The 795 patients treated with pertuzumab in the first-line metastatic setting received a median (IQR) of 19 (9-37) cycles, with a median (IQR) time on treatment of 14 (6-26) months. All patients received concurrent trastuzumab. Median (IQR) OS was 43 (16.2-unavailable) months. Most patients initially received concurrent chemotherapy with paclitaxel (567 [71.3%]), while 166 (20.8%) patients received docetaxel. Older age (hazard ratio [HR], 1.30; 95% CI, 1.18-1.43; P < .001) was associated with shorter OS, while time from diagnosis to pertuzumab initiation of fewer than 3 months (likely a surrogate for de novo metastatic disease) was associated with longer survival (HR, 0.55; 95% CI, 0.37-0.82; P = .001) (Table 2). To identify a population similar to that of the CLEOPATRA trial, an expected survival was derived based on Cox model by setting a median age at pertuzumab initiation of 54 years and average-level remaining covariables, which are summarized in Table 2. Expected survival based on age-adjusted model was 53 months. With adjustment for median time from diagnosis of 30 months and remainder of covariables at average level, expected survival was unchanged from outcomes seen in the overall population (43 months).
Most of the 506 patients who received T-DM1 had prior treatment with trastuzumab in the metastatic setting either alone (n = 175 [34.6%]) or in combination with pertuzumab (n = 323 [63.8%]) (Table 1). The proportion of pertuzumab-naive patients decreased over time (68 of 91 [74.7%] patients in 2014 and 16 of 89 [18.0%] patients in 2017; P < .001). For those who received prior pertuzumab, the median (IQR) time from last pertuzumab treatment to T-DM1 initiation was 24 (12-41) days. Patients received a median (IQR) of 6 (3-13) cycles of treatment with T-DM1, with more cycles observed in patients who had not received prior pertuzumab (median [range] cycles, 11 [1-73]) compared with those with prior pertuzumab treatment (median [range] cycles, 5 [1-73]) (eTable 1 in the Supplement). Median OS from start of T-DM1 treatment was 15 months and was shorter in patients who received prior pertuzumab (12 months) than for those without prior exposure (19 months) (eTable 1 in the Supplement). Median time on treatment was 4 months overall and was also shorter in patients with prior receipt of pertuzumab (3 months) compared with the pertuzumab-naive subgroup (8 months). Lack of prior pertuzumab treatment (HR, 0.70; 95% CI, 0.55-0.89; P = .004) and not having undergone primary breast surgery (mastectomy or partial mastectomy) within the previous 10 years (HR, 0.72; 95% CI, 0.54-0.97; P = .03), a potential surrogate for de novo metastatic disease, were associated with longer OS in multivariable analysis (Table 3).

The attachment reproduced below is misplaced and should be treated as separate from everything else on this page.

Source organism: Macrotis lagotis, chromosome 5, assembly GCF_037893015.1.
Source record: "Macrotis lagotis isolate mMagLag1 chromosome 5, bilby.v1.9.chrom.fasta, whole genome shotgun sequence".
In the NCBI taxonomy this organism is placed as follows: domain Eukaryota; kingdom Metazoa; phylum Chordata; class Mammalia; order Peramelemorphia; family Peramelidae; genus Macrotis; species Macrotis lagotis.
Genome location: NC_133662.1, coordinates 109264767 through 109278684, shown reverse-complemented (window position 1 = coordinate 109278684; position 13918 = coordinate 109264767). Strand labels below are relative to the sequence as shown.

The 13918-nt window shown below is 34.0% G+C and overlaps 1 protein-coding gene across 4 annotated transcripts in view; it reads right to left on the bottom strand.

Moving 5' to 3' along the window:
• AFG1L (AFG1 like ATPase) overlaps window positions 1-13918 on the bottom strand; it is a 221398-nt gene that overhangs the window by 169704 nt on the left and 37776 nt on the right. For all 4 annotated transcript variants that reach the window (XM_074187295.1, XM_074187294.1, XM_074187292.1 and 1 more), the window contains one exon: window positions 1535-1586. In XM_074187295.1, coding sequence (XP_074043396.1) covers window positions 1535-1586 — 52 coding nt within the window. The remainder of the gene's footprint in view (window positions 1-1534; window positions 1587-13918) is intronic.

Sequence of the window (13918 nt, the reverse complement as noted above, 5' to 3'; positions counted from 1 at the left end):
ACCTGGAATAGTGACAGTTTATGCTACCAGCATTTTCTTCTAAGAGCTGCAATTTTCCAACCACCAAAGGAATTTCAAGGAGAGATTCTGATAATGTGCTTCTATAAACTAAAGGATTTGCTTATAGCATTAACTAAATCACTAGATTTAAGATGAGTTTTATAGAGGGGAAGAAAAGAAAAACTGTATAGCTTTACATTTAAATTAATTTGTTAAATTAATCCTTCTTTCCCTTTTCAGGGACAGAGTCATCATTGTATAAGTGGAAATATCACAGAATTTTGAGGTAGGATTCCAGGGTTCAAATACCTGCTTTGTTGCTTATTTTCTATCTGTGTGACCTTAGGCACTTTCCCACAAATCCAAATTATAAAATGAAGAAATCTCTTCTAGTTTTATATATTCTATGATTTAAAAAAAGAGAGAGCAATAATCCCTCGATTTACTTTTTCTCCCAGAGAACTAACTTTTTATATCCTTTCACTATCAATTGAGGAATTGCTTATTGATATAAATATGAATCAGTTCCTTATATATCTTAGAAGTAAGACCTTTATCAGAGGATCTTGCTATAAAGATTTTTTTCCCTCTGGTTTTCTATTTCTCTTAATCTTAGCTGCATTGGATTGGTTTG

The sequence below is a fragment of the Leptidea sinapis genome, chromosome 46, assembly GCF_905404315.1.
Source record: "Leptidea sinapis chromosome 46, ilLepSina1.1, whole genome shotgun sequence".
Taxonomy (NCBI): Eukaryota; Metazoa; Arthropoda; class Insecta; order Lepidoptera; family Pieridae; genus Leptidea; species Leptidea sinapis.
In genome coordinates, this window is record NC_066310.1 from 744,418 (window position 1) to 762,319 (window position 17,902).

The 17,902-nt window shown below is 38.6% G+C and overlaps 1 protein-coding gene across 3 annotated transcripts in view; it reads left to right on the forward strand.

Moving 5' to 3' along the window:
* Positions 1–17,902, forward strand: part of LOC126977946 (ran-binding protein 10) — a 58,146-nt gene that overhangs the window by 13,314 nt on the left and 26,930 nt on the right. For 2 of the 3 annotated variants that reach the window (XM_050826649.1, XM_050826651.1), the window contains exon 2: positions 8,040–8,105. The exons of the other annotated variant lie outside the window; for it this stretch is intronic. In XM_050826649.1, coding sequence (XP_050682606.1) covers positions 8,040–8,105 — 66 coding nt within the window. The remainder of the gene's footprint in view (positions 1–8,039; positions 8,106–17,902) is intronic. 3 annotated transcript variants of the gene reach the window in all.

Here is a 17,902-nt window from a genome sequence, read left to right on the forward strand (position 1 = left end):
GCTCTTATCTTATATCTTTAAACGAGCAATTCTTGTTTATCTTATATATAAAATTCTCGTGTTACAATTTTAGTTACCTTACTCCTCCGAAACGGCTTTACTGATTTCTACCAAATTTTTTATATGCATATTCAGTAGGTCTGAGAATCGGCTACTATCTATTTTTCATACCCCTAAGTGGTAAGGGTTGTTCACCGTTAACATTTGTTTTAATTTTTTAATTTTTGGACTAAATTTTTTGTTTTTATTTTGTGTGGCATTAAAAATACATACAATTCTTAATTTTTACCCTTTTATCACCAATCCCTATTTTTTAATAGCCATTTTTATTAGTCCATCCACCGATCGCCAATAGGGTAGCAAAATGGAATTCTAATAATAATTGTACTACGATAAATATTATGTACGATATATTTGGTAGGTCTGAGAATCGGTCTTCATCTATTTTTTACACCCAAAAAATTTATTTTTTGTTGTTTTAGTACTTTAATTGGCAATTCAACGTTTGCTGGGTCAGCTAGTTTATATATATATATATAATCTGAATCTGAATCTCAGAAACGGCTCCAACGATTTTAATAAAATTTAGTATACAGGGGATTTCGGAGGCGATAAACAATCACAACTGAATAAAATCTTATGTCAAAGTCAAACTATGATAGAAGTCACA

In this population-based cohort study, the delivery and outcomes of novel ERBB2-directed therapies for metastatic breast cancer in the general population were assessed. We have found substantial uptake of pertuzumab and T-DM1 in routine clinical practice. Median survival of patients treated with these agents in routine practice is shorter than what was observed in pivotal randomized clinical trials2-6; this is not unexpected given the known differences between patients in the general population and those in clinical trials.13
The concept of the efficacy-effectiveness gap is increasingly recognized as an important limitation in the real-world application of clinical trial results, with growing evidence that outcomes observed for patients selected to participate in trials (efficacy) differ from those observed with the same drug in real-world circumstances (effectiveness).13 Previous works by this group and others have identified similar gaps between efficacy and effectiveness for new treatments in pancreas cancer (FOLFIRINOX [folinic acid, fluorouracil, irinotecan, oxaliplatin]),14 gastric cancer (trastuzumab),15 prostate cancer (docetaxel),16 and renal cell carcinoma (sunitinib).17 It is likely that the efficacy-effectiveness gap applies to the majority of new cancer therapies. In a recent analysis of Medicare delivery of cancer drugs approved by the US Food and Drug Administration,18 there was striking evidence of an efficacy-effectiveness gap. Contributors to this gap may include baseline patient and disease characteristics, receipt of prior treatments, and treatment modifications.13,18